Director of True West, Phillip Breen shares his insights on Sam Shepard, a Cowboy President and the writing of Paris, Texas in his latest blog on True West.
Austin: (Laughs) Truth?
Saul: Something about the real West.
Austin: Why? Because its got horses? Because its got grown men acting like little boys?
Saul: Nobody's interested in love these days, Austin. Let's face it.
|Director Phillip Breen In Rehearsal for True West Photo: Tim Morozzo|
True West was written by Sam Shepard in 1980. That year America was going through an identity crisis. Despite its position as a military super-power America seemed for the first time impotent, cautious, inhibited on the world stage. America was in the process of questioning its moral authority to act. It seemed somehow appropriate that in 1980 America turned to a President, Ronald Reagan who used to pretend to be a cowboy for a living (he even referred to the job as "the role of a lifetime"). This President self-consciously used the image of the Wild West in his election campaign in an attempt to restore America's optimism and its self-confidence.
|Ronald Reagan 1980 Presidential Campaign Poster|
The Western has long been America’s mode of collective self expression - its the story it likes to tell of itself. The western hero is the apogee of American manliness. In a tough, hostile territory, the American male is self-reliant, macho, heterosexual, plain speaking, he works hard for his family and protects them from mortal danger with deadly force, he's courteous but tough, he's just, and won't rest until justice is served. This is a world of good guys and bad guys, a world where good men sometimes have to do bad things to stop the bad guys – morality is simple. In the Western we see a singular vision of American freedom, free from the oppression of the state, free from kings and despots in old Europe. This was the story America liked to tell itself, and the Western film the forum in which America explored its deepest wishes and fears.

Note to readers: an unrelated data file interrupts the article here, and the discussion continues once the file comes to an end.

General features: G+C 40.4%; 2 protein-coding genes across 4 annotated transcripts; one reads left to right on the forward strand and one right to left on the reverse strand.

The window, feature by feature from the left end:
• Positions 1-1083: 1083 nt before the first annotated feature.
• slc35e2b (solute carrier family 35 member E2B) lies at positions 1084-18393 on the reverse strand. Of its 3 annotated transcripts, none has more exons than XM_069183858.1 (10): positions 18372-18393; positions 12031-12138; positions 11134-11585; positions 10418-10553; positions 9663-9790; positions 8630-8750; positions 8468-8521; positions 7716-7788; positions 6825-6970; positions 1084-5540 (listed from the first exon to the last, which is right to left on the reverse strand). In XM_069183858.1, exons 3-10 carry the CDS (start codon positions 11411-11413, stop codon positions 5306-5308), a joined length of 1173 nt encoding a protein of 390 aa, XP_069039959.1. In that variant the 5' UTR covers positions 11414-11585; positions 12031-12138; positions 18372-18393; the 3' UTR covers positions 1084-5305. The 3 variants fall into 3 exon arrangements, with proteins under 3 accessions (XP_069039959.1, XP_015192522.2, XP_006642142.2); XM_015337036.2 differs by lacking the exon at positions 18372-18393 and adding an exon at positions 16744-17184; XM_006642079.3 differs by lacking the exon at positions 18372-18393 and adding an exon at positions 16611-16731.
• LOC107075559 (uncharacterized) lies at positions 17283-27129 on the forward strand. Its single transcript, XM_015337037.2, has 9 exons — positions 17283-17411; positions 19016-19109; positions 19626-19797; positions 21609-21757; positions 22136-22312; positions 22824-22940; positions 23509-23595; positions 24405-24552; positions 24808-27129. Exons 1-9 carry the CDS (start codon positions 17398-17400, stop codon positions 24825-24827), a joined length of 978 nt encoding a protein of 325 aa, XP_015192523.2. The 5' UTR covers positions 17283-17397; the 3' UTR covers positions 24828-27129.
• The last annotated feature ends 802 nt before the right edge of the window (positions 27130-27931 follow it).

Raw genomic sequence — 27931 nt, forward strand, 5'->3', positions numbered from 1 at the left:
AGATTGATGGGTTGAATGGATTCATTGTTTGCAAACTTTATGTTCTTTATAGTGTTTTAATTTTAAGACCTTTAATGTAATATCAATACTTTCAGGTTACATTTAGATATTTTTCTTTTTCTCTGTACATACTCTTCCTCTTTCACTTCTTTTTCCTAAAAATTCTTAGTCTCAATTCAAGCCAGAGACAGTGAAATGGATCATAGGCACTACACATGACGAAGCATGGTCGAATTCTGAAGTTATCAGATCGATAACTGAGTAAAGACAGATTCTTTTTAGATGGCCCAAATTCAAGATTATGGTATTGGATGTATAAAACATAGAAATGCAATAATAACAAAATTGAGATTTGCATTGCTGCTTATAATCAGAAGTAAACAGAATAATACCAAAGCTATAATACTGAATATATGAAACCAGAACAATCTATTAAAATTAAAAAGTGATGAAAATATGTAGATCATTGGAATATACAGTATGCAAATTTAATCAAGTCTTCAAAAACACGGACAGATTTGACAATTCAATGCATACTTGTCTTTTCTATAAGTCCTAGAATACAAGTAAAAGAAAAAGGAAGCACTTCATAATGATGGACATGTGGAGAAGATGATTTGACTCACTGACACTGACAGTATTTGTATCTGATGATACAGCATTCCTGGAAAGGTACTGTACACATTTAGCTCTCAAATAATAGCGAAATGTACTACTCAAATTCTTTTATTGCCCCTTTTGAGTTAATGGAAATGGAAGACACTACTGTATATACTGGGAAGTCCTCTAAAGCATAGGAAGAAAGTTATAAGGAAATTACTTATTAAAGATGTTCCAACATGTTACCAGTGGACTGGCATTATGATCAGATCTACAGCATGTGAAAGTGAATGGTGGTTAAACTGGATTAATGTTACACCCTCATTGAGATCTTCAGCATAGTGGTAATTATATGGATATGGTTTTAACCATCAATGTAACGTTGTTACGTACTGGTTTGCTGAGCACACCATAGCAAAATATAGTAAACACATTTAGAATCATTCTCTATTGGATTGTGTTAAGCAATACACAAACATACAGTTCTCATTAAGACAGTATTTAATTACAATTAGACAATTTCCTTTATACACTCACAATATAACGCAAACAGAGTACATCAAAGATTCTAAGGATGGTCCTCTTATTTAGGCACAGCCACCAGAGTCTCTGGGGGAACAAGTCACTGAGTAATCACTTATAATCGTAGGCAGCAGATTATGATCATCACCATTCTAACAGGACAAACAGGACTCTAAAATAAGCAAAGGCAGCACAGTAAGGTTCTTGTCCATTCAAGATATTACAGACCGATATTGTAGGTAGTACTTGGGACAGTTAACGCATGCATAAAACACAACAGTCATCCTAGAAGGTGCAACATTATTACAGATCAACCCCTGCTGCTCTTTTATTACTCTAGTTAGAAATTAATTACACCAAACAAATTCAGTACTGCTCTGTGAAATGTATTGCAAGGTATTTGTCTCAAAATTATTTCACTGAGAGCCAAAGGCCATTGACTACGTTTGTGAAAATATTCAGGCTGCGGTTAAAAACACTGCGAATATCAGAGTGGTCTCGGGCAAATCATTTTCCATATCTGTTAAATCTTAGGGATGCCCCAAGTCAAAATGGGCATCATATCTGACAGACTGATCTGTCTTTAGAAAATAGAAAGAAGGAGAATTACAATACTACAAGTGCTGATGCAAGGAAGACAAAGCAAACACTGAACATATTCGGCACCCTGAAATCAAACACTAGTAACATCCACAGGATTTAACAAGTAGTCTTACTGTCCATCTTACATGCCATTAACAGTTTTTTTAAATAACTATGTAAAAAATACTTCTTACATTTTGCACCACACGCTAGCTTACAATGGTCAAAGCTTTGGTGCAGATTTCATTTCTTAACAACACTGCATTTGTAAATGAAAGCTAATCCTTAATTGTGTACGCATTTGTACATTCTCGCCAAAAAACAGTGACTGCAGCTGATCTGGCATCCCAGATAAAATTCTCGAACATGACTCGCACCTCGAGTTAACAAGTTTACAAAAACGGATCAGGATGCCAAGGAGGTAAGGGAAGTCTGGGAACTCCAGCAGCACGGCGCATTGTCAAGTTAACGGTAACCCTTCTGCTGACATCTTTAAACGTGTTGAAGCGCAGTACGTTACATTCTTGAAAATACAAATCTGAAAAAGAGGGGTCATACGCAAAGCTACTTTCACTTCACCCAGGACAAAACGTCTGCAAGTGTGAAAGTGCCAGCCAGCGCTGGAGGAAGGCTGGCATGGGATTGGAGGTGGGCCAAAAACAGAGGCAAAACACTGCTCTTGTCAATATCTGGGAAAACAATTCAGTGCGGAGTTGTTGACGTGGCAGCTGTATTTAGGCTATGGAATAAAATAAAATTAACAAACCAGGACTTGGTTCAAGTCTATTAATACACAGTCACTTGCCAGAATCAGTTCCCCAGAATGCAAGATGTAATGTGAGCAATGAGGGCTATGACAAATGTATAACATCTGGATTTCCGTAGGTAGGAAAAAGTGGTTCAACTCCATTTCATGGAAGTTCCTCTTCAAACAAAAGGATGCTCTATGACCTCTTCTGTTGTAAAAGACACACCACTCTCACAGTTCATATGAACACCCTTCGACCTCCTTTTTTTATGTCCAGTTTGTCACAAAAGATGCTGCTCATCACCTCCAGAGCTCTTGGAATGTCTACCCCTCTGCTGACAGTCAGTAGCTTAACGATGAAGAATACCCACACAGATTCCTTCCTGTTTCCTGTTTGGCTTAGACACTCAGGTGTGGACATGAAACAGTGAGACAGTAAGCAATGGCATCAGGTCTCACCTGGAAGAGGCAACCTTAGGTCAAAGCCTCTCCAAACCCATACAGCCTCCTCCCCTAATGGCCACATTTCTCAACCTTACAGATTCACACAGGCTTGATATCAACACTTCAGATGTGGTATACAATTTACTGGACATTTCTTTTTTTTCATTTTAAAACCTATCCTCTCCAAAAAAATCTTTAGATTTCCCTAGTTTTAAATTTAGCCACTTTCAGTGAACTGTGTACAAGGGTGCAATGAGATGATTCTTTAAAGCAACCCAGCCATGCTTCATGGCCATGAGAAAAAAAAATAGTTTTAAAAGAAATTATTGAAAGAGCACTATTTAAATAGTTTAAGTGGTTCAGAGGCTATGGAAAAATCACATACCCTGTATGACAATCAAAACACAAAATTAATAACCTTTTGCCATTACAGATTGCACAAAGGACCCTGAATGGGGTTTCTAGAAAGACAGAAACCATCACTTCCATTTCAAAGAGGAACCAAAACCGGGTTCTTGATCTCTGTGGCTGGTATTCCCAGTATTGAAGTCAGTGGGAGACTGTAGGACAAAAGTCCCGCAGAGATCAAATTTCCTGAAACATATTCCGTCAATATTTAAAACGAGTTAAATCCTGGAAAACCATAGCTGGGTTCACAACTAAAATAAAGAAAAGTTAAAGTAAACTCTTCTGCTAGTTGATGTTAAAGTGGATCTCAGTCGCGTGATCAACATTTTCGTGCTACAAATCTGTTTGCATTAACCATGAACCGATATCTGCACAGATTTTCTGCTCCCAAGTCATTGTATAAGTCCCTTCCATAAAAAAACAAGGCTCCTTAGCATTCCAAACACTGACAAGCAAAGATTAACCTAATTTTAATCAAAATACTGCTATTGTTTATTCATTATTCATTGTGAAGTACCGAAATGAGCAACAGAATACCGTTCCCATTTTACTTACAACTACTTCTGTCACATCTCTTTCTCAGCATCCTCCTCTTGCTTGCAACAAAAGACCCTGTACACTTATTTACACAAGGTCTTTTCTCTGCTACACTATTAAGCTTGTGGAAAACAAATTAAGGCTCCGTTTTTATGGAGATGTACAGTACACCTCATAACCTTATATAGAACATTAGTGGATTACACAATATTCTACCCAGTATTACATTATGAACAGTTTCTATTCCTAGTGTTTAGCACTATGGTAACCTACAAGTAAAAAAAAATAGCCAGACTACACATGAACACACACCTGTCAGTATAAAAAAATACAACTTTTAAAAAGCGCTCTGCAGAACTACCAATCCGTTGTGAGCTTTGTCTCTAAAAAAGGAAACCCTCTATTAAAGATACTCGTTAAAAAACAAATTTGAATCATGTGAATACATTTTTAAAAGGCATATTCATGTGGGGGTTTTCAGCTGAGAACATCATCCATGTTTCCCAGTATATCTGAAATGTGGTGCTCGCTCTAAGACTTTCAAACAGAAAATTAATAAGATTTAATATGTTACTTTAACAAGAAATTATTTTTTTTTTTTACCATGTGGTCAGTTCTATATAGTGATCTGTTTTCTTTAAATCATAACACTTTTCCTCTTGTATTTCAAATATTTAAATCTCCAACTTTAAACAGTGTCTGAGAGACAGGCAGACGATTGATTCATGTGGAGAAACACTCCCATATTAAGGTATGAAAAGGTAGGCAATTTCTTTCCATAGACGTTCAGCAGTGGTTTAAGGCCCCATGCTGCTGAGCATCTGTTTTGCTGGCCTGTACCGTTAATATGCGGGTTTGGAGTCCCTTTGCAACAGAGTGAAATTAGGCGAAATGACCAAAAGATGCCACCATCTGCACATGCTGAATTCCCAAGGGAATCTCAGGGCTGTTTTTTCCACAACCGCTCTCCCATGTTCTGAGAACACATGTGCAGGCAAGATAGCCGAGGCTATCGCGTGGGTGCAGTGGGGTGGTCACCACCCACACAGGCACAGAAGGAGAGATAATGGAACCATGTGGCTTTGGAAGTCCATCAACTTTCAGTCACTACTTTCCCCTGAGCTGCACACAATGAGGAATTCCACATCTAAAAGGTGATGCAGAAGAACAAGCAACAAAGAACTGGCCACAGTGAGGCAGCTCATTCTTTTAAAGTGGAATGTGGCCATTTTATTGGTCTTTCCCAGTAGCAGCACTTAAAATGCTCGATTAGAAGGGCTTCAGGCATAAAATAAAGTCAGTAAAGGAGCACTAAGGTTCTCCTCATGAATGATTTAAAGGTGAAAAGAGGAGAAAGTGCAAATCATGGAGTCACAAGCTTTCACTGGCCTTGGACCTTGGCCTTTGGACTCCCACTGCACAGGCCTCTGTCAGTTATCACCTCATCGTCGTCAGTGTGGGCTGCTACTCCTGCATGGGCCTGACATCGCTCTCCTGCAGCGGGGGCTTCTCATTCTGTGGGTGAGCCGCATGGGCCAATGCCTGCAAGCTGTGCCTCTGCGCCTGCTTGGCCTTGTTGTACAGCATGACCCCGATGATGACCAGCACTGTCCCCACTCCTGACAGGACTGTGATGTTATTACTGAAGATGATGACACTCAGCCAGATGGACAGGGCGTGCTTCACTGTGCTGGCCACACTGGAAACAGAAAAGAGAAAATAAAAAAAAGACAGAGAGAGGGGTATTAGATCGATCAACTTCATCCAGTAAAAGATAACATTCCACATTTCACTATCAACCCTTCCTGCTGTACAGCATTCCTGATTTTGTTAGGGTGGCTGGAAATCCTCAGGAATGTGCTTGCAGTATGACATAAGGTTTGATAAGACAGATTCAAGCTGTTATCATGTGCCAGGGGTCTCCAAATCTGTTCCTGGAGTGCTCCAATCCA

By the late 1970s a new generation of artists weaned on the Western were starting to question their role in airbrushing a history which to their mind had seen the genocide of the native people of America, which had seen American consumerism lay waste to the environment, and its militarism kill the flower of its youth in its macho assertion of American power in the world. It saw the absurdity of the American depiction of heroism in the western, the lionising of the individualistic, simple minded killer. This generation of artists had seen how the fictions of 'The West' had allowed America to sleepwalk to the creation of a society of exploitative individualism, it encouraged America to perceive threat in every human interaction, and to live in fear of its neighbours. To artists such as Sam Shepard, by 1980 the gap between the myth and the 'reality' of America was a subject of profound importance.
|Sam Shepard - incredibly handsome|
Shepard himself had begun to sketch out an idea for a film script which was to become his and Wim Wenders 1984 masterpiece Paris, Texas. In his vision of the West a vagrant wearing a tattered business suit wanders aimlessly through a landscape of desert junkyards, of barbed wire fences and rotting advertising hoardings. This was a subtle but brilliant inversion of the classic opening of the Western, where a lone hero strides purposefully through majestic landscape, knowing his destination, in order to save a life. Harry Dean Stanton's Travis does save a life, but the moral impact of the act is ambiguous. But most crucially Shepard's American wilderness rather than being physical is spiritual, internal; psychological.